[6,-] |
[7,-] |
[8,-] |
[9,6] |
||||||

4 |
1 |
[5,-] |
[6,-] |
[7,-] |
[8,-] |
[9,-] |
[10,6] |
||||||

5 |
1 |
[6,-] |
[7,-] |
[8,-] |
[9,-] |
[10,-] |
[11,6] |
||||||

6 |
1 |
[7,6] |
[8,6] |
[9,6] |
[10,6] |
[11,6] |
[12,6] |

```
```

Outcomes | Trials | Odds |
---|---|---|

[2,-] |
1 | 2.778% (1/36) |

[3,-] |
2 | 5.556% (2/36) |

[4,-] |
3 | 8.333% (3/36) |

[5,-] |
4 | 11.111% (4/36) |

[6,-] |
5 | 13.889% (5/36) |

[7,-] |
4 | 11.111% (4/36) |

[7,6] |
2 | 5.556% (2/36) |

[8,-] |
3 | 8.333% (3/36) |

[8,6] |
2 | 5.556% (2/36) |

[9,-] |
2 | 5.556% (2/36) |

[9,6] |
2 | 5.556% (2/36) |

[10,-] |
1 | 2.778% (1/36) |

[10,6] |
2 | 5.556% (2/36) |

[11,6] |
2 | 5.556% (2/36) |

[12,6] |
1 | 2.778% (1/36) |

Total |
36 |
100% |

We then take this array and combine it with a regular d6, only applying the trials where a '6' was rolled on at least one of the dice.

*NOTE: Normally we would include the Outcomes, unmodified, for any Outcome that did not include a maximized roll. I've omitted them from this table for the sake of brevity. They would fit in the portions of the table that I've marked with [snip]. As a personal exercise, you may attempt to fill in these missing sections, though they're not terribly interesting.*

Outcomes | 2d6→ | [snip] |
[7,6] | [8,6] | [9,6] | [10,6] | [11,6] | [12,6] |
---|---|---|---|---|---|---|---|---|

1d6 |
Trials | -- | 2 | 2 | 2 | 2 | 2 | 1 |

0 |
1 | [snip] |
-- | -- | -- | -- | -- | -- |

1 |
1/6 | -- | 8 (2/6) |
9 (2/6) |
10 (2/6) |
11 (2/6) |
12 (2/6) |
13 (1/6) |

2 |
1/6 | -- | 9 (2/6) |
10 (2/6) |
11 (2/6) |
12 (2/6) |
13 (2/6) |
14 (1/6) |

3 |
1/6 | -- | 10 (2/6) |
11 (2/6) |
12 (2/6) |
13 (2/6) |
14 (2/6) |
15 (1/6) |

4 |
1/6 | -- | 11 (2/6) |
12 (2/6) |
13 (2/6) |
14 (2/6) |
15 (2/6) |
16 (1/6) |

5 |
1/6 | -- | 12 (2/6) |
13 (2/6) |
14 (2/6) |
15 (2/6) |
16 (2/6) |
17 (1/6) |

6 |
1/6 | -- | 13 (2/6) |
14 (2/6) |
15 (2/6) |
16 (2/6) |
17 (2/6) |
18 (1/6) |

We then add these outcomes to the original array, ditching the extra information about what the highest roll was, to get our final Array.

##### 2d6 w/Spell Bombardment Feature

Outcomes | Trials | Odds |
---|---|---|

2 |
1 | 2.778% (1/36) |

3 |
2 | 5.556% (2/36) |

4 |
3 | 8.333% (3/36) |

5 |
4 | 11.111% (4/36) |

6 |
5 | 13.889% (5/36) |

7 |
4 | 11.111% (4/36) |

8 |
3 + 2/6 | 9.259% (20/216) |

9 |
2 + 4/6 | 7.407% (16/216) |

10 |
1 + 6/6 | 5.556% (12/216) |

11 |
8/6 | 3.704% (8/216) |

12 |
10/6 | 4.630% (10/216) |

13 |
11/6 | 5.093% (11/216) |

14 |
9/6 | 4.167% (9/216) |

15 |
7/6 | 3.241% (7/216) |

16 |
5/6 | 2.315% (5/216) |

17 |
3/6 | 1.389% (3/216) |

18 |
1/6 | 0.463% (1/216) |

Total |
36 |
100% |

Average: 8.069 |
Median: 7 |
95th: [2,16] |

##### 2d6 w/Spell Bombardment Feature (Normalized)

Outcomes | Trials | Odds |
---|---|---|

2 |
6 | 2.778% (6/216) |

3 |
12 | 5.556% (12/216) |

4 |
18 | 8.333% (18/216) |

5 |
24 | 11.111% (24/216) |

6 |
30 | 13.889% (30/216) |

7 |
24 | 11.111% (24/216) |

8 |
20 | 9.259% (20/216) |

9 |
16 | 7.407% (16/216) |

10 |
12 | 5.556% (12/216) |

11 |
8 | 3.704% (8/216) |

12 |
10 | 4.630% (10/216) |

13 |
11 | 5.093% (11/216) |

14 |
9 | 4.167% (9/216) |

15 |
7 | 3.241% (7/216) |

16 |
5 | 2.315% (5/216) |

17 |
3 | 1.389% (3/216) |

18 |
1 | 0.463% (1/216) |

Total |
216 |
100% |

Average: 8.069 |
Median: 7 |
95th: [2,16] |

```
```

### Extending to Multiple Die Types

So this example shakes out really easily because in a 2d6 roll, both dice are the same type. This is less true the moment we're dealing with mixed damage dice. For example, consider the spell *Chaos Bolt*:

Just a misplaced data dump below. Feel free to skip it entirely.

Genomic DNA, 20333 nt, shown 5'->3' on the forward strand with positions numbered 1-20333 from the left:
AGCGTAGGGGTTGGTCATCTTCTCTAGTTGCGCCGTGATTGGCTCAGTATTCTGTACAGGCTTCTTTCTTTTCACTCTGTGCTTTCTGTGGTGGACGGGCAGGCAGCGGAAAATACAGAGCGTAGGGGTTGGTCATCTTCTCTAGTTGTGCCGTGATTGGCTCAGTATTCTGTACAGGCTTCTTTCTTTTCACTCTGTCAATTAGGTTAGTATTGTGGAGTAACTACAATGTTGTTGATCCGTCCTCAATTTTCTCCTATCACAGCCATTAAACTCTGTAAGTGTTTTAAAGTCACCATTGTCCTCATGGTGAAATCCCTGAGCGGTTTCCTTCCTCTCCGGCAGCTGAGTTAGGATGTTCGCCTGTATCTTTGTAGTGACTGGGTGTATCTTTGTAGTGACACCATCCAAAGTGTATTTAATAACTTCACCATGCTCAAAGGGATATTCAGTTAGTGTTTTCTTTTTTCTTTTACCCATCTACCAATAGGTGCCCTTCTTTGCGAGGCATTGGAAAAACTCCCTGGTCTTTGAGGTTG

## Chaos Bolt

Make a ranged spell attack against the target. On a hit, the target takes 2d8 + 1d6 damage.

With Spell Bombardment, the caster might reroll a d6, *or* they might reroll a d8, *or* they might reroll neither.

Strictly speaking, if the caster is given a choice, they're allowed to choose either. For our purposes, we will assume the caster obeys the following strategy:

"I will always reroll the largest rolled die that rolled its maximum."

Any number of tables could be generated based on different strategies that respond to this scenario, and generating those other tables I leave open as an exercise to the reader.

*NOTE: To keep the tables of a reasonable size, we're ignoring the part of the spell where additional attack rolls occur depending on the results of the d8 rolls. I leave generating those tables as an exercise to the reader.*

##### 2d8 Table

Outcomes | D8→ | 1 | 2 | 3 | 4 | 5 | 6 | 7 | 8 |
---|---|---|---|---|---|---|---|---|---|

D8↓ | Trials | 1 | 1 | 1 | 1 | 1 | 1 | 1 | 1 |

1 | 1 | [2,-] (1) |
[3,-] (1) |
[4,-] (1) |
[5,-] (1) |
[6,-] (1) |
[7,-] (1) |
[8,-] (1) |
[9,8] (1) |

2 | 1 | [3,-] (1) |
[4,-] (1) |
[5,-] (1) |
[6,-] (1) |
[7,-] (1) |
[8,-] (1) |
[9,-] (1) |
[10,8] (1) |

3 | 1 | [4,-] (1) |
[5,-] (1) |
[6,-] (1) |
[7,-] (1) |
[8,-] (1) |
[9,-] (1) |
[10,-] (1) |
[11,8] (1) |

4 | 1 | [5,-] (1) |
[6,-] (1) |
[7,-] (1) |
[8,-] (1) |
[9,-] (1) |
[10,-] (1) |
[11,-] (1) |
[12,8] (1) |

5 | 1 | [6,-] (1) |
[7,-] (1) |
[8,-] (1) |
[9,-] (1) |
[10,-] (1) |
[11,-] (1) |
[12,-] (1) |
[13,8] (1) |

6 | 1 | [7,-] (1) |
[8,-] (1) |
[9,-] (1) |
[10,-] (1) |
[11,-] (1) |
[12,-] (1) |
[13,-] (1) |
[14,8] (1) |

7 | 1 | [8,-] (1) |
[9,-] (1) |
[10,-] (1) |
[11,-] (1) |
[12,-] (1) |
[13,-] (1) |
[14,-] (1) |
[15,8] (1) |

8 | 1 | [9,8] (1) |
[10,8] (1) |
[11,8] (1) |
[12,8] (1) |
[13,8] (1) |
[14,8] (1) |
[15,8] (1) |
[16,8] (1) |

##### 2d8 Array

Outcomes | Trials |
---|---|

[2,-] |
1 |

[3,-] |
2 |

[4,-] |
3 |

[5,-] |
4 |

[6,-] |
5 |

[7,-] |
6 |

[8,-] |
7 |

[9,-] |
6 |

[9,8] |
2 |

[10,-] |
5 |

[10,8] |
2 |

Outcomes | Trials |
---|---|

[11,-] |
4 |

[11,8] |
2 |

[12,-] |
3 |

[12,8] |
2 |

[13,-] |
2 |

[13,8] |
2 |

[14,-] |
1 |

[14,8] |
2 |

[15,8] |
2 |

[16,8] |
1 |

Total |
64 |

When we combine with the d6 array, we make the following determinations:

- If neither axis of the table produced a maximized roll, then we preserve that into the new value
- If one axis of the table produced a maximized roll, we use that as the maximized roll.